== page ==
VIDEO: Navigating the energy transition: Critical minerals & climate finance

July 13, 2023

The Week in Sustainability – July 10–14, 2023

Minerals critical to the energy transition

The International Energy Agency’s inaugural edition of the Critical Minerals Market Review offers intriguing insights into global energy markets as the world transitions from a fossil fuel-based system to renewable energy. While the transition has happened in significantly less time than it took to build a fossil fuel-based system (we’re already seeing record deployment of solar panels, wind turbines, and electric vehicles), it hasn’t been without challenges. The shift towards renewables and the growing demand for this technology underpin the growth in the critical minerals markets. In fact, the market size for energy transition minerals has doubled compared to 2017, making it a massive $320 billion industry.

The challenges with the energy transition are largely tied to critical mineral extraction. The demand for minerals like copper, nickel, lithium, and rare earth elements like neodymium used in electric vehicles has skyrocketed. But as market demand for these minerals grows, so must the mining industry. The mining boom raises concerns about the environmental and societal impacts of expanded mining operations. The Critical Minerals Market Review highlights an interesting tension between battery production for electric vehicles and consumer preferences, alongside potential negative implications of meeting the growing demand for minerals. While progress in improving the gender balance of workers and community investment by mining companies, concerns about worker safety, emissions, water use, and waste production persist. Furthermore, equitable access to the technology developed from these minerals for resource-rich countries remains unsolved and unanswered.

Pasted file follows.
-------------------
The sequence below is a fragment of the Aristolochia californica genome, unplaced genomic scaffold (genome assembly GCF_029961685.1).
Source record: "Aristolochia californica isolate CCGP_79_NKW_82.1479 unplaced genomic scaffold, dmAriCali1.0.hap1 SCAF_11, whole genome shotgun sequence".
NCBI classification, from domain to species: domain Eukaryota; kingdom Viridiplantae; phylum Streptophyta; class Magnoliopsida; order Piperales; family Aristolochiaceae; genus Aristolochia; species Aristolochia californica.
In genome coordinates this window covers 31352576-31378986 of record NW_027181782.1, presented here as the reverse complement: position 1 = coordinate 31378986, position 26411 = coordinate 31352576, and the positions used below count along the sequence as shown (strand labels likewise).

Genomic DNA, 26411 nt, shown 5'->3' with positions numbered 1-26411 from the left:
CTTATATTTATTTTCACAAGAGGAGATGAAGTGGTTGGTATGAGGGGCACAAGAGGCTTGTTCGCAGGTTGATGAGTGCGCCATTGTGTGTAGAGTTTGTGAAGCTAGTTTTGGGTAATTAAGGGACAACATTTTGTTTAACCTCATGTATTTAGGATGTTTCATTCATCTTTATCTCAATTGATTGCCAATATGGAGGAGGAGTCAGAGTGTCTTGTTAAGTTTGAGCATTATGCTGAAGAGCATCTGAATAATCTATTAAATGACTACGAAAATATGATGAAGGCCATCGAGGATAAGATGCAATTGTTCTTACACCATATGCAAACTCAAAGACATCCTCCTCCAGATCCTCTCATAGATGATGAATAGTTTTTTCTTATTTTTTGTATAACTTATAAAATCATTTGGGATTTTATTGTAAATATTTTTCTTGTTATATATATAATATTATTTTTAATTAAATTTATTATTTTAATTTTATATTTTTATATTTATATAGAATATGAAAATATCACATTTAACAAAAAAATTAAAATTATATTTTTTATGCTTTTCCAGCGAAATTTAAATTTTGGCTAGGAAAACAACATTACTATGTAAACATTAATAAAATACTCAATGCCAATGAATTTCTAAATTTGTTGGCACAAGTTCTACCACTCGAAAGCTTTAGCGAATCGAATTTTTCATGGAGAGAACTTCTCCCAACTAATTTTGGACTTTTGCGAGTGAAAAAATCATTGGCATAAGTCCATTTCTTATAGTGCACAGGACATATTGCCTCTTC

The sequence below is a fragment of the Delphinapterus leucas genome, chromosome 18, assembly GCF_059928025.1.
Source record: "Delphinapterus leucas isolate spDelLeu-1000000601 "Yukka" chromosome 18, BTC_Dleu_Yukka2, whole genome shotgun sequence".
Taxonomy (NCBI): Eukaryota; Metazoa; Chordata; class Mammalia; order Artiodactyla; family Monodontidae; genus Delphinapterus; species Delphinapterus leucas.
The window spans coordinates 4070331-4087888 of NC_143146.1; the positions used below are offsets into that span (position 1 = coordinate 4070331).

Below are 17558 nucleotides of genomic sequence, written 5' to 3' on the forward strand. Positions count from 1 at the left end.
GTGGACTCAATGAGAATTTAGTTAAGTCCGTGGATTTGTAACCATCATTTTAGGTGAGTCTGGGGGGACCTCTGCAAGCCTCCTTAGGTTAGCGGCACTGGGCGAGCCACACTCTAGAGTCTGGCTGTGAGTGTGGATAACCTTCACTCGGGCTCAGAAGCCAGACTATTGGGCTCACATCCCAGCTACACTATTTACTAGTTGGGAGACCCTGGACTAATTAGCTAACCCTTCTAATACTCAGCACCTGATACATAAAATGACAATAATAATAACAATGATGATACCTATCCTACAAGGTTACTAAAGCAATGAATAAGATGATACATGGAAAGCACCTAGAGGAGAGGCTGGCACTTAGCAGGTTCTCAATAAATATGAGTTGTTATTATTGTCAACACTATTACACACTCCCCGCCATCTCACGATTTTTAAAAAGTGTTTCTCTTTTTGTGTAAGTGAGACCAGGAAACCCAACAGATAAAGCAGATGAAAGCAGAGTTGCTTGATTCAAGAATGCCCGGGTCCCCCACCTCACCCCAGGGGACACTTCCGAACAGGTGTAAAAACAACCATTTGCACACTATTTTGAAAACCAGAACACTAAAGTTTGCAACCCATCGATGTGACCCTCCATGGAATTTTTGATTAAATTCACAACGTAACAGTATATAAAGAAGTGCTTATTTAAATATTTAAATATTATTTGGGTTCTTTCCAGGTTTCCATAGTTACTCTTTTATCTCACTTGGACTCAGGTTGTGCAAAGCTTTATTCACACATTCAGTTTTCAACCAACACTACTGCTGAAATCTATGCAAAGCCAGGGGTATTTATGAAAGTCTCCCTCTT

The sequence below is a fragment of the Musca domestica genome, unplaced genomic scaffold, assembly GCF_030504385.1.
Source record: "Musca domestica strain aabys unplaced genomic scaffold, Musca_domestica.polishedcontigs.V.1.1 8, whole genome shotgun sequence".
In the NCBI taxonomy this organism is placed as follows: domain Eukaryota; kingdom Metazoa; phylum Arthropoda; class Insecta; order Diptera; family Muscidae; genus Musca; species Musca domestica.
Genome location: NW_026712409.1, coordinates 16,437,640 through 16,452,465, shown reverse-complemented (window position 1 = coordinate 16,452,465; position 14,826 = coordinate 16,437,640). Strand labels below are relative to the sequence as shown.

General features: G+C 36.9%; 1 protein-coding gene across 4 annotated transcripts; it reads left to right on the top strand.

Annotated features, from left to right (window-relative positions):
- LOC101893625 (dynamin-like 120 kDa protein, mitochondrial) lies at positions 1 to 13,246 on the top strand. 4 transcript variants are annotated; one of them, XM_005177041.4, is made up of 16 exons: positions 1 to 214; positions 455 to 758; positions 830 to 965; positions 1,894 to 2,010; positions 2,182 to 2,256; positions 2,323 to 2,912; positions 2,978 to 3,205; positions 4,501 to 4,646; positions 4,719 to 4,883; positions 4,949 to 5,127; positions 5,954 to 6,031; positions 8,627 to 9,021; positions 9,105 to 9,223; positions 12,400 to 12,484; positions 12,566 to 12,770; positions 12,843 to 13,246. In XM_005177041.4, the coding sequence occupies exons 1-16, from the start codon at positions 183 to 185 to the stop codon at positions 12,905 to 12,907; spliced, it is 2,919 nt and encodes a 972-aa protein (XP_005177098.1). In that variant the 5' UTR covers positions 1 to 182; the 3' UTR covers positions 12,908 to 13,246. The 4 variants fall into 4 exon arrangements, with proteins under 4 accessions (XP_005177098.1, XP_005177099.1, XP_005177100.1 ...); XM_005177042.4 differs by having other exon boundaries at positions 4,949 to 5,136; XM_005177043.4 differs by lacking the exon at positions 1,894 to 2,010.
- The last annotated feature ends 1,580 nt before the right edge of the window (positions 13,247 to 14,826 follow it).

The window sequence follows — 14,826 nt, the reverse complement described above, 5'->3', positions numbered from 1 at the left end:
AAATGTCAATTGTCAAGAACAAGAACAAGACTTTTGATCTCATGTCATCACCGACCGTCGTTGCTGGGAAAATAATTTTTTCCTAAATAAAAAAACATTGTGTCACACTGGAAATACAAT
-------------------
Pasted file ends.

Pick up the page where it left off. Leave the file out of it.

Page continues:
Climate change scenarios in financial services

The University of Exeter’s Institute and Faculty of Actuaries released a paper (The Emperor’s New Climate Scenarios) highlighting that commonly used climate models in financial services often underestimate the risks of climate change. It’s an area often overlooked in the discussions around climate change; however, financial services increasingly incorporate potential climate events into their risk assessments to improve their strategies. While it’s encouraging to see a willingness to understand how climate poses a material risk to company performance, the paper warns that these models often produce “artificially benign” predictions, which could pose significant economic risks.

The critical issue with these models is their failure to accurately incorporate the cost of real-world impacts of climate change. According to a survey by the Global Association of Risk Professionals, 80% of firms used climate-scenario analysis in 2022, but the models often overlooked the escalating costs of climate phenomena such as sea-level rise and crop die-off. 

Misinterpretation of these models is also prevalent due to financial firms’ lack of climate expertise. Models built on a near-term time horizon of one to five years should not be applied to longer-term decision-making, and assumptions that we are on track to meet the Paris Agreement are inaccurate. To rectify these issues, it’s recommended that models incorporate current emissions rather than assumed progress and that model creators convey what a model does and doesn’t describe. Paired with a qualitative narrative, this could bridge the gap between climate and financial experts and foster a better understanding of climate implications across industries.

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1. IEA, “Critical Minerals Market Review 2023,” Accessed July 13, 2023

2., “The Emperor’s New Climate Scenarios,” Accessed July 13, 2023

Editorial statement
At Sustain.Life, our goal is to provide the most up-to-date, objective, and research-based information to help readers make informed decisions. Written by practitioners and experts, articles are grounded in research and experience-based practices. All information has been fact-checked and reviewed by our team of sustainability professionals to ensure content is accurate and aligns with current industry standards. Articles contain trusted third-party sources that are either directly linked to the text or listed at the bottom to take readers directly to the source.
Hannah Asofsky
Hannah Asofsky is a sustainability data analyst at Sustain.Life.
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Sustain.Life’s teams of sustainability practitioners and experts often collaborate on articles, videos, and other content.
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